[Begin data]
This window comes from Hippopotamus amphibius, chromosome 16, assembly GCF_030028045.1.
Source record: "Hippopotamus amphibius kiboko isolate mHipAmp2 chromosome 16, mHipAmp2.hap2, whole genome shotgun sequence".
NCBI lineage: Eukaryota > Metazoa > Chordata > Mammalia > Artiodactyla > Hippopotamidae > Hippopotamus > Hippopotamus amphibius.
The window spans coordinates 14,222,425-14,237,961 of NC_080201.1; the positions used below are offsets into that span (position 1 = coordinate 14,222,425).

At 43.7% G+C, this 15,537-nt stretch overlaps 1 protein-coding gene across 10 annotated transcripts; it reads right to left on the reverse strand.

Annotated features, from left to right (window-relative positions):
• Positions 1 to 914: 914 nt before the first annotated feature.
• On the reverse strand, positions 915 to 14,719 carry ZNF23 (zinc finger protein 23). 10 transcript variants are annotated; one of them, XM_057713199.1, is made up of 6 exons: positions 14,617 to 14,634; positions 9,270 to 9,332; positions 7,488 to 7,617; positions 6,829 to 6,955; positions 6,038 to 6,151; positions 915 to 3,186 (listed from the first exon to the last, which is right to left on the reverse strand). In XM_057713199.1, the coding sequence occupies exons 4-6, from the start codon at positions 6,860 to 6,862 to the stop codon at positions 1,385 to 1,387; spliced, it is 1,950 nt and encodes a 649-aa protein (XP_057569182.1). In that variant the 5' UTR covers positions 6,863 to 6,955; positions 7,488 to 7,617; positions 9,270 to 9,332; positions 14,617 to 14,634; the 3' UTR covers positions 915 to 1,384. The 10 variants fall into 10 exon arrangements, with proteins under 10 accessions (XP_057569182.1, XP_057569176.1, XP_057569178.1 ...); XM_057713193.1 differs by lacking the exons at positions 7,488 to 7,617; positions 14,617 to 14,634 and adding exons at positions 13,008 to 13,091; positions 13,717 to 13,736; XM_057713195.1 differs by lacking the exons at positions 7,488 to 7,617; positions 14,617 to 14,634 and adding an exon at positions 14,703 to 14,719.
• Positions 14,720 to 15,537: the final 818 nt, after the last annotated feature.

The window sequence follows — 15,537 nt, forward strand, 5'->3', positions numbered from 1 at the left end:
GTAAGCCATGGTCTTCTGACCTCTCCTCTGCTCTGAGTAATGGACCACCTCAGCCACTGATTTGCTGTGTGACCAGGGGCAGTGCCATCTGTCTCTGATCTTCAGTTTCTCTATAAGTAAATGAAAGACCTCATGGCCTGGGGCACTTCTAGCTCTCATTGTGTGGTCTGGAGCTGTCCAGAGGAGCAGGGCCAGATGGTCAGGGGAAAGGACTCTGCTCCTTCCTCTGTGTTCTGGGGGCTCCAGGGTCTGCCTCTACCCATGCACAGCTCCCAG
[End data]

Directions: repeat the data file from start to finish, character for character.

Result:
This window comes from Hippopotamus amphibius, chromosome 16, assembly GCF_030028045.1.
Source record: "Hippopotamus amphibius kiboko isolate mHipAmp2 chromosome 16, mHipAmp2.hap2, whole genome shotgun sequence".
NCBI lineage: Eukaryota > Metazoa > Chordata > Mammalia > Artiodactyla > Hippopotamidae > Hippopotamus > Hippopotamus amphibius.
The window spans coordinates 14,222,425-14,237,961 of NC_080201.1; the positions used below are offsets into that span (position 1 = coordinate 14,222,425).

At 43.7% G+C, this 15,537-nt stretch overlaps 1 protein-coding gene across 10 annotated transcripts; it reads right to left on the reverse strand.

Annotated features, from left to right (window-relative positions):
• Positions 1 to 914: 914 nt before the first annotated feature.
• On the reverse strand, positions 915 to 14,719 carry ZNF23 (zinc finger protein 23). 10 transcript variants are annotated; one of them, XM_057713199.1, is made up of 6 exons: positions 14,617 to 14,634; positions 9,270 to 9,332; positions 7,488 to 7,617; positions 6,829 to 6,955; positions 6,038 to 6,151; positions 915 to 3,186 (listed from the first exon to the last, which is right to left on the reverse strand). In XM_057713199.1, the coding sequence occupies exons 4-6, from the start codon at positions 6,860 to 6,862 to the stop codon at positions 1,385 to 1,387; spliced, it is 1,950 nt and encodes a 649-aa protein (XP_057569182.1). In that variant the 5' UTR covers positions 6,863 to 6,955; positions 7,488 to 7,617; positions 9,270 to 9,332; positions 14,617 to 14,634; the 3' UTR covers positions 915 to 1,384. The 10 variants fall into 10 exon arrangements, with proteins under 10 accessions (XP_057569182.1, XP_057569176.1, XP_057569178.1 ...); XM_057713193.1 differs by lacking the exons at positions 7,488 to 7,617; positions 14,617 to 14,634 and adding exons at positions 13,008 to 13,091; positions 13,717 to 13,736; XM_057713195.1 differs by lacking the exons at positions 7,488 to 7,617; positions 14,617 to 14,634 and adding an exon at positions 14,703 to 14,719.
• Positions 14,720 to 15,537: the final 818 nt, after the last annotated feature.

The window sequence follows — 15,537 nt, forward strand, 5'->3', positions numbered from 1 at the left end:
GTAAGCCATGGTCTTCTGACCTCTCCTCTGCTCTGAGTAATGGACCACCTCAGCCACTGATTTGCTGTGTGACCAGGGGCAGTGCCATCTGTCTCTGATCTTCAGTTTCTCTATAAGTAAATGAAAGACCTCATGGCCTGGGGCACTTCTAGCTCTCATTGTGTGGTCTGGAGCTGTCCAGAGGAGCAGGGCCAGATGGTCAGGGGAAAGGACTCTGCTCCTTCCTCTGTGTTCTGGGGGCTCCAGGGTCTGCCTCTACCCATGCACAGCTCCCAG